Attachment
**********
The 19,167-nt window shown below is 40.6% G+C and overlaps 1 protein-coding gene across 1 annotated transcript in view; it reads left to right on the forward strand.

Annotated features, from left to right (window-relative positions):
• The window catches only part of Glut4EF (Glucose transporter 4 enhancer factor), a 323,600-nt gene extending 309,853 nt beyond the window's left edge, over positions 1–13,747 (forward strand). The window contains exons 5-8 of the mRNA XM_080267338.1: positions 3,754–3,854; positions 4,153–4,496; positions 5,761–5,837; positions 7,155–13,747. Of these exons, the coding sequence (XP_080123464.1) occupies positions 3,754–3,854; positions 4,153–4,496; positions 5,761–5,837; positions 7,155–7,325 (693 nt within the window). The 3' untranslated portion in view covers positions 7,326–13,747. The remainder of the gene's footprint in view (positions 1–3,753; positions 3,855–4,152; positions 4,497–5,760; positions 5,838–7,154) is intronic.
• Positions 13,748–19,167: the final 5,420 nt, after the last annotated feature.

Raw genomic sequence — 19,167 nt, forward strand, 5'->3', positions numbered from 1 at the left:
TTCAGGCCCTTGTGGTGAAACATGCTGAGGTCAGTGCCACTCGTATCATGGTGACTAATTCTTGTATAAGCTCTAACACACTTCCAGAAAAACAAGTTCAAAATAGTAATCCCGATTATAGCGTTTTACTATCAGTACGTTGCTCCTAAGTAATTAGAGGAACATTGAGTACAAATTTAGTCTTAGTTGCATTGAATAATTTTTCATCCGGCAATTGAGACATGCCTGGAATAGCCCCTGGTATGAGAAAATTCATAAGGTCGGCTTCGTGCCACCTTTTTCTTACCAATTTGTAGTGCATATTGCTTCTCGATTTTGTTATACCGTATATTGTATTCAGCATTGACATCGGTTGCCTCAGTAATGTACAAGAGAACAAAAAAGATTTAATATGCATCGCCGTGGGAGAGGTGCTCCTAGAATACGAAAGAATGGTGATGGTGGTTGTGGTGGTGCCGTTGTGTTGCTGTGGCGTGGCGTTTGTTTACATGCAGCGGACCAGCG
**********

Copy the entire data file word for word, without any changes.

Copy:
The 19,167-nt window shown below is 40.6% G+C and overlaps 1 protein-coding gene across 1 annotated transcript in view; it reads left to right on the forward strand.

Annotated features, from left to right (window-relative positions):
• The window catches only part of Glut4EF (Glucose transporter 4 enhancer factor), a 323,600-nt gene extending 309,853 nt beyond the window's left edge, over positions 1–13,747 (forward strand). The window contains exons 5-8 of the mRNA XM_080267338.1: positions 3,754–3,854; positions 4,153–4,496; positions 5,761–5,837; positions 7,155–13,747. Of these exons, the coding sequence (XP_080123464.1) occupies positions 3,754–3,854; positions 4,153–4,496; positions 5,761–5,837; positions 7,155–7,325 (693 nt within the window). The 3' untranslated portion in view covers positions 7,326–13,747. The remainder of the gene's footprint in view (positions 1–3,753; positions 3,855–4,152; positions 4,497–5,760; positions 5,838–7,154) is intronic.
• Positions 13,748–19,167: the final 5,420 nt, after the last annotated feature.

Raw genomic sequence — 19,167 nt, forward strand, 5'->3', positions numbered from 1 at the left:
TTCAGGCCCTTGTGGTGAAACATGCTGAGGTCAGTGCCACTCGTATCATGGTGACTAATTCTTGTATAAGCTCTAACACACTTCCAGAAAAACAAGTTCAAAATAGTAATCCCGATTATAGCGTTTTACTATCAGTACGTTGCTCCTAAGTAATTAGAGGAACATTGAGTACAAATTTAGTCTTAGTTGCATTGAATAATTTTTCATCCGGCAATTGAGACATGCCTGGAATAGCCCCTGGTATGAGAAAATTCATAAGGTCGGCTTCGTGCCACCTTTTTCTTACCAATTTGTAGTGCATATTGCTTCTCGATTTTGTTATACCGTATATTGTATTCAGCATTGACATCGGTTGCCTCAGTAATGTACAAGAGAACAAAAAAGATTTAATATGCATCGCCGTGGGAGAGGTGCTCCTAGAATACGAAAGAATGGTGATGGTGGTTGTGGTGGTGCCGTTGTGTTGCTGTGGCGTGGCGTTTGTTTACATGCAGCGGACCAGCG